Moreover, President Donald Trump recently asked Congress to rescind all special Ebola funding from the current federal budget and remove most of the financing for State Department emergency responses. House Speaker Paul Ryan signaled enthusiastic support for the budget cut requests, which are likely to be rubber-stamped by Congress. National Security Advisor John Bolton removed the National Security Council’s health security chief, Rear Adm. Timothy Ziemer, on the same day that the Ebola outbreak was declared, shutting down the entire epidemic prevention office. The move, which appears to have been part of a larger streamlining by Bolton of the entire NSC, leaves the United States with no clear line of authority for responding to any outbreak of disease, whether naturally arising or as an act of bioterrorism.

The Obama administration’s White House “Ebola czar,” Ronald Klain, who managed the response to the 2014 West African Ebola crisis, recently tweeted, “The world should watch to see if @USAID / @CDCgov play a major role in this response. If not, it represents a (sad) turning point in US leadership in global health.”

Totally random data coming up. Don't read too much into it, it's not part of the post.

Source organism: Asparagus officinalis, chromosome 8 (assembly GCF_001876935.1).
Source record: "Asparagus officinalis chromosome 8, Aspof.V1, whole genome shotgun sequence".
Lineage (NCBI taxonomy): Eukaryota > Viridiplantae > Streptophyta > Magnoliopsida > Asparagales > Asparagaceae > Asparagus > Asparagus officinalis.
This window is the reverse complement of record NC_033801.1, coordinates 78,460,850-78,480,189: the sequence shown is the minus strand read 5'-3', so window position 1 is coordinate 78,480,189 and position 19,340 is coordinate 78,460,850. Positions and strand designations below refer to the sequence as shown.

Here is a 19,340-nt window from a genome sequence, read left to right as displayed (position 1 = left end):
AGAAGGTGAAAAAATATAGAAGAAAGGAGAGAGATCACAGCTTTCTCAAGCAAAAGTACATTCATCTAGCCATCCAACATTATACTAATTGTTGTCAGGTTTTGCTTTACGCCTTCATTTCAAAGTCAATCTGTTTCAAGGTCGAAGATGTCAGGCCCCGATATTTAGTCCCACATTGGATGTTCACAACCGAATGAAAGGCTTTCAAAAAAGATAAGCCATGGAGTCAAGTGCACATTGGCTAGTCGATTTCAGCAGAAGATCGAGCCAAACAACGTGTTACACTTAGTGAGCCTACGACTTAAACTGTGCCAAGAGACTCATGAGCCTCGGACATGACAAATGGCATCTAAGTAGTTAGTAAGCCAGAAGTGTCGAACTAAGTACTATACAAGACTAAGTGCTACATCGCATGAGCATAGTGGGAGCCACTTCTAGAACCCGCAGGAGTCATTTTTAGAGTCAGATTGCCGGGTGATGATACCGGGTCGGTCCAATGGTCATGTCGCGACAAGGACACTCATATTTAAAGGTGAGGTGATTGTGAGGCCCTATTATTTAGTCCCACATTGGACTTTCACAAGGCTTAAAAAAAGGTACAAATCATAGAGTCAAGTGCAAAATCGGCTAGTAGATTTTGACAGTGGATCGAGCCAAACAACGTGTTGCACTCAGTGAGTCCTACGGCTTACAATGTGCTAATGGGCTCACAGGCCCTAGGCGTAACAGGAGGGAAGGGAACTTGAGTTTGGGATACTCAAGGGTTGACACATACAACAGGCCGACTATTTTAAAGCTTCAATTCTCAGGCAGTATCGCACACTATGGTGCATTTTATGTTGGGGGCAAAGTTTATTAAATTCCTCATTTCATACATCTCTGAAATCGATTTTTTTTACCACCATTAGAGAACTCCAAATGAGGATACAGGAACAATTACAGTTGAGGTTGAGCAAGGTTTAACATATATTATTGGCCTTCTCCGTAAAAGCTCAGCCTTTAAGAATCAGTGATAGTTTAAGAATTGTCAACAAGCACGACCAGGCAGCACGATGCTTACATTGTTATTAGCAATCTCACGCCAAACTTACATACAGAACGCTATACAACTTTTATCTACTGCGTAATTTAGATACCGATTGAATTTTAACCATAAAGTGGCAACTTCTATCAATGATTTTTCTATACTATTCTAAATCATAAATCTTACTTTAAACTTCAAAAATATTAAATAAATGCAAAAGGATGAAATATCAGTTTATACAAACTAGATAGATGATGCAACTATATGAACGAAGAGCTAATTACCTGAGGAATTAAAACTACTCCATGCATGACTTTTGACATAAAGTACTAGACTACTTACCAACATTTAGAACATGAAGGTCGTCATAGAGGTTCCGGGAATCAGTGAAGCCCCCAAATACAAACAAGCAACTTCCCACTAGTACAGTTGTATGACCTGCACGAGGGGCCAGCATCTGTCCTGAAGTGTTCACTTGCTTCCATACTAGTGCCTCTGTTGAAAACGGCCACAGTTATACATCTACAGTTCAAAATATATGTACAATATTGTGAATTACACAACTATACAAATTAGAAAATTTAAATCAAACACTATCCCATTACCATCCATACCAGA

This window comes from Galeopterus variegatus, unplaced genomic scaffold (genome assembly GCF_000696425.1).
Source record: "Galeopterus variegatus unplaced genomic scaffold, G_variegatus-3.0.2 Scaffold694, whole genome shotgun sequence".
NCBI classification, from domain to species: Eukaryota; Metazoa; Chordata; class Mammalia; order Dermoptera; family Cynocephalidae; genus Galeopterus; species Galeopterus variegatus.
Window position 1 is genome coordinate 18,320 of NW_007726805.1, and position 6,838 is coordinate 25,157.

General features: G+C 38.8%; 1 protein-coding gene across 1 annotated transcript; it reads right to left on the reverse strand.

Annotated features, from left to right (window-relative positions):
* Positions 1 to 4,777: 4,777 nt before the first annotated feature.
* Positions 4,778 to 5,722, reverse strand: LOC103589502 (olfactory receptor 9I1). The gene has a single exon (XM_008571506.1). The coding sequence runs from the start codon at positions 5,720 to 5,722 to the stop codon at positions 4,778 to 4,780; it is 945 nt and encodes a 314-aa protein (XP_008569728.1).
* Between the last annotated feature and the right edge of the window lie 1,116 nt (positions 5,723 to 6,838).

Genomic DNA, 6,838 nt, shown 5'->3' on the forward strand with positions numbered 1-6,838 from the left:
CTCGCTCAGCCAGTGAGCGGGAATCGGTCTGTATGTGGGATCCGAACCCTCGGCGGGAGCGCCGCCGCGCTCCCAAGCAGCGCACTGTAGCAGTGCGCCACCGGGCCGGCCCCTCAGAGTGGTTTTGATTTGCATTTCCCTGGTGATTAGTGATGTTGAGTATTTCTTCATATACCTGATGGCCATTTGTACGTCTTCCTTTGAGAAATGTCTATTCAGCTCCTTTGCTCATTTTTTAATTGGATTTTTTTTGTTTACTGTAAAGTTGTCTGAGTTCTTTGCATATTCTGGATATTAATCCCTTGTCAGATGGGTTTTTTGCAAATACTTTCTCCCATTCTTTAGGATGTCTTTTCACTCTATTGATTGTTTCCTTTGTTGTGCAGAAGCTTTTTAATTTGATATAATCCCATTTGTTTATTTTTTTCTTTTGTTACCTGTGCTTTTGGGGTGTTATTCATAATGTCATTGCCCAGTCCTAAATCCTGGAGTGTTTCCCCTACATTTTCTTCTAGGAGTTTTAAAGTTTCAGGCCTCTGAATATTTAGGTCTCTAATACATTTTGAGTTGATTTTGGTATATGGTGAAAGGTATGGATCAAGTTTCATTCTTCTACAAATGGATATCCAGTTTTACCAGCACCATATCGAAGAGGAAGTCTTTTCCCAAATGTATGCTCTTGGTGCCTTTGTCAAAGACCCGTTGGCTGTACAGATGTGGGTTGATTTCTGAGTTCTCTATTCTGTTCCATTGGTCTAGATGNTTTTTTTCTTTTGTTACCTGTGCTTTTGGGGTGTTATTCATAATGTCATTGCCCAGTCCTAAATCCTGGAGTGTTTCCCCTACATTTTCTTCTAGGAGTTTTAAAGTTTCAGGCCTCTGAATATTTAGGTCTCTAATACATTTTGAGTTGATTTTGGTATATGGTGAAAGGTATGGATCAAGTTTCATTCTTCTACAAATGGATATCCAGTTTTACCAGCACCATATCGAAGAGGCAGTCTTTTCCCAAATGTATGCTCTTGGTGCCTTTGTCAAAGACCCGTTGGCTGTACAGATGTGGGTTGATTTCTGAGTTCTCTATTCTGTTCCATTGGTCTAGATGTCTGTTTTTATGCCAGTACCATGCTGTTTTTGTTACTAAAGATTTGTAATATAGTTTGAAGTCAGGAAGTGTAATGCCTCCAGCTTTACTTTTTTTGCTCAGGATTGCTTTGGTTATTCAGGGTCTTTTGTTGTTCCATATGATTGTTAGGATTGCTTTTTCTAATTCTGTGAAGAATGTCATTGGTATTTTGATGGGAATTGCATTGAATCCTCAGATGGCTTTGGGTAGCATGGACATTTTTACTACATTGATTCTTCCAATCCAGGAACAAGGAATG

The U.S. Centers for Disease Control and Prevention says “about five” of its staff who are permanently based in Kinshasa, the capital, currently advise the Congolese government’s response and “some” more may be deployed to assist with laboratory work in the remote Bikoro area where the outbreak is unfolding. The CDC presence appears to be smaller than the team of seasoned Ebola fighters that arrived in Congo’s hard-hit area on Sunday from West African countries that faced the disease in 2014. The U.S. Agency for International Development on Friday promised $1 million to WHO for its Ebola efforts — far less than the $5.8 million promised by Germany.

To put this very modest engagement in perspective, in the 2014-2016 Ebola epidemic in Liberia, Sierra Leone, and Guinea, which ultimately claimed 11,300 lives, more than 3,700 Americans were on the ground — everyone from secretaries to top scientists rotating through the region over the course of the outbreak and the U.S. Army deployed for field hospital construction. It was the most massive overseas mobilization of personnel in the CDC’s history, with Congress ultimately approving $5.4 billion to underwrite the U.S. actions. The larger global effort cost about $4 billion, according to WHO Director-General Tedros Adhanom Ghebreyesus.